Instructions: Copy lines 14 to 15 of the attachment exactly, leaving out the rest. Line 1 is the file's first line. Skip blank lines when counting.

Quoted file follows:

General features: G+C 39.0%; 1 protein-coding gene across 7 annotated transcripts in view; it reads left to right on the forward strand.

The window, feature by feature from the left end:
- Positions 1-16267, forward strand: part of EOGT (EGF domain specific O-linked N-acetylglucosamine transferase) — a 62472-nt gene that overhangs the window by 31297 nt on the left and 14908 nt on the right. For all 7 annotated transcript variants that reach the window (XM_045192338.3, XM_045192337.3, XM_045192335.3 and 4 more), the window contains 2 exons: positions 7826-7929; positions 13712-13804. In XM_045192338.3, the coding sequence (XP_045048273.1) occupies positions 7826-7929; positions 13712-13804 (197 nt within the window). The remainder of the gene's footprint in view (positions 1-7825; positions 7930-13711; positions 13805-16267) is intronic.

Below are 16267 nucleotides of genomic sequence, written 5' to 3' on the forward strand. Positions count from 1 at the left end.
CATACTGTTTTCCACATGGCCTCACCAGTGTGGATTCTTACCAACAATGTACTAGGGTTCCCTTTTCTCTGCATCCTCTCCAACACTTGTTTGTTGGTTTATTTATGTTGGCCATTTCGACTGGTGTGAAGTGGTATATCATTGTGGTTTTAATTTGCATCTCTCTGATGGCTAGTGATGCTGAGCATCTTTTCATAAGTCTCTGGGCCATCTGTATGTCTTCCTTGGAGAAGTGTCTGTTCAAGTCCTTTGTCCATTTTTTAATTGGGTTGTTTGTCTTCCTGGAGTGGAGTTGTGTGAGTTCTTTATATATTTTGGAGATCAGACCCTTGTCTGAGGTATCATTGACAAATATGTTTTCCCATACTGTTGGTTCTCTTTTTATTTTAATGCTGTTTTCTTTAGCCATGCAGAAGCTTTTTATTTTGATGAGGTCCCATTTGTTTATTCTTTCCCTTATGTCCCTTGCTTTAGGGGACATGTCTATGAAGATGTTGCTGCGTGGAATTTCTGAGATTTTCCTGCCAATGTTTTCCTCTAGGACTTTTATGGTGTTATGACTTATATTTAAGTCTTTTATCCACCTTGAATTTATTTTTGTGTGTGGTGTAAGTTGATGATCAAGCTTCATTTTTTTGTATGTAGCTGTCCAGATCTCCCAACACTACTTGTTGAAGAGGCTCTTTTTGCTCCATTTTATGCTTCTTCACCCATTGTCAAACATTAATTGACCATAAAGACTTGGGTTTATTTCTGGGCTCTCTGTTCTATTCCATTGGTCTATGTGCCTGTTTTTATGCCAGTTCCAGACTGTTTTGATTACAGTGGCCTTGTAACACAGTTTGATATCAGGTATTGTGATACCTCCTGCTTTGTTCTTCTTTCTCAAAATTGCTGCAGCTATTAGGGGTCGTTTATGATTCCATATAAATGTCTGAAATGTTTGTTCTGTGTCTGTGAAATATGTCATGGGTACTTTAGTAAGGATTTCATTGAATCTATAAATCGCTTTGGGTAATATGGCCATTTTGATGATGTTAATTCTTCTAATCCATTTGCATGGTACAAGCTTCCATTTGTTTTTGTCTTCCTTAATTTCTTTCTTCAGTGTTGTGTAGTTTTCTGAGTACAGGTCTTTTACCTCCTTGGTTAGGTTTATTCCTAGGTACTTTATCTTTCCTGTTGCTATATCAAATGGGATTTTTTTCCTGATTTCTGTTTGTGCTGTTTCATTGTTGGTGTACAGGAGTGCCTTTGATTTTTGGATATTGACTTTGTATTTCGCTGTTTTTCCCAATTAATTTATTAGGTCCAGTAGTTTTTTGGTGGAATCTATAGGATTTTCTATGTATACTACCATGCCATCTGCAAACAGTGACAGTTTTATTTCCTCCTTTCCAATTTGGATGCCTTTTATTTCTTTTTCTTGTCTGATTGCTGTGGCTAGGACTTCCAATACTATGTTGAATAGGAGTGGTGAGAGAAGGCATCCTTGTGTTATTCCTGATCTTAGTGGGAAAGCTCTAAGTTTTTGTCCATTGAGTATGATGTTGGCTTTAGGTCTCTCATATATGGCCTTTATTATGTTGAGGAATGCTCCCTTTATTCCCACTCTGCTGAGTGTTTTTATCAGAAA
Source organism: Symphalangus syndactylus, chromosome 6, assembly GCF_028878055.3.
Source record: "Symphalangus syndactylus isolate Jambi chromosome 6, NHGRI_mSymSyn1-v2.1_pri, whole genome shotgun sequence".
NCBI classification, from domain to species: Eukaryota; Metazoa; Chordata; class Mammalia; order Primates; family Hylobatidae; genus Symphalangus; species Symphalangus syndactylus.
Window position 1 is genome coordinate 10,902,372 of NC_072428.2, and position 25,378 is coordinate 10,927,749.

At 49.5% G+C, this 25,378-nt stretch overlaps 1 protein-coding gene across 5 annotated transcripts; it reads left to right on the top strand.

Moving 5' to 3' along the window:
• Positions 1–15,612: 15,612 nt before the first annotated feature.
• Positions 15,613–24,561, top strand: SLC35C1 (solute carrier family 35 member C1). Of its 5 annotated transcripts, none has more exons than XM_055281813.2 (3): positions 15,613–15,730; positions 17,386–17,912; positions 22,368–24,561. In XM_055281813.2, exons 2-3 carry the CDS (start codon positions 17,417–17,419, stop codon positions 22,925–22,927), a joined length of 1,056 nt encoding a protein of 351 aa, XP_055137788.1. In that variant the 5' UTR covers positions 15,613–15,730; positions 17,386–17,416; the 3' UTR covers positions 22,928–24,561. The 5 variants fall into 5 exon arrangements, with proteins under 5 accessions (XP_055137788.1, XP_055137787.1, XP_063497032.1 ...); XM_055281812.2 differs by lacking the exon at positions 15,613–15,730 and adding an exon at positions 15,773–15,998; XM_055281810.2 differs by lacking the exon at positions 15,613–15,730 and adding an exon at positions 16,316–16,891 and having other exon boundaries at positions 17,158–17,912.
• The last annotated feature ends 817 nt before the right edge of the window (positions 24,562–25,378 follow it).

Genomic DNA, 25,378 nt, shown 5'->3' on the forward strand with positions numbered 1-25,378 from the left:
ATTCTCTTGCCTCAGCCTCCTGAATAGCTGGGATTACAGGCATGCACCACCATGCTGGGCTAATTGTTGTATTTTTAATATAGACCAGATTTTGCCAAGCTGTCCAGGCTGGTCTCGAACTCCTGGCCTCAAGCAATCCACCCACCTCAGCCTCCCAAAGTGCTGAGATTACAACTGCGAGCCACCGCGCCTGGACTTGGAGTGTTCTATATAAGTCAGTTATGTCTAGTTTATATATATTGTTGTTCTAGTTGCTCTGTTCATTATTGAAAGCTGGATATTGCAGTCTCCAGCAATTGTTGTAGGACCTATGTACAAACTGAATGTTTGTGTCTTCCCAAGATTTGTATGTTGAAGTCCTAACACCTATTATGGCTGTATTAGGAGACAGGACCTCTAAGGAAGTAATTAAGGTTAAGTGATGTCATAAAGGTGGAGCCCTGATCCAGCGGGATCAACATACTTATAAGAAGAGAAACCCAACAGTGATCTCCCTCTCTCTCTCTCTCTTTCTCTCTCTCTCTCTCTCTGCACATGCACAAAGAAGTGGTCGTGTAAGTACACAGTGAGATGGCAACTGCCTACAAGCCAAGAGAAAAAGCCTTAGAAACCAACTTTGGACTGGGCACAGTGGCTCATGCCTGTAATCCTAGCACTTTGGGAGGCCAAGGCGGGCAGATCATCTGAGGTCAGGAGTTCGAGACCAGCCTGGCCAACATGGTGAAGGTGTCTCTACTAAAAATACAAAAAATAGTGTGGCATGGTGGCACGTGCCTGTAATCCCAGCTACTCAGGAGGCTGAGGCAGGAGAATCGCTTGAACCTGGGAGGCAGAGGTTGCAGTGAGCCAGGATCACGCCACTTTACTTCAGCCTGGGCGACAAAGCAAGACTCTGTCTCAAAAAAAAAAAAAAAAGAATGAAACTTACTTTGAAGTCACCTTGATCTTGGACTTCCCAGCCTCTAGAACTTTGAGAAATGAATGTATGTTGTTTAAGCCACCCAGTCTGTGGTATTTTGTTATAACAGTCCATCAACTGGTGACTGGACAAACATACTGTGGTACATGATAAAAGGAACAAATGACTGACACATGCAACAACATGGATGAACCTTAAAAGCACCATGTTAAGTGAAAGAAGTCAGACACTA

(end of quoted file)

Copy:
• The last annotated feature ends 817 nt before the right edge of the window (positions 24,562–25,378 follow it).

Genomic DNA, 25,378 nt, shown 5'->3' on the forward strand with positions numbered 1-25,378 from the left: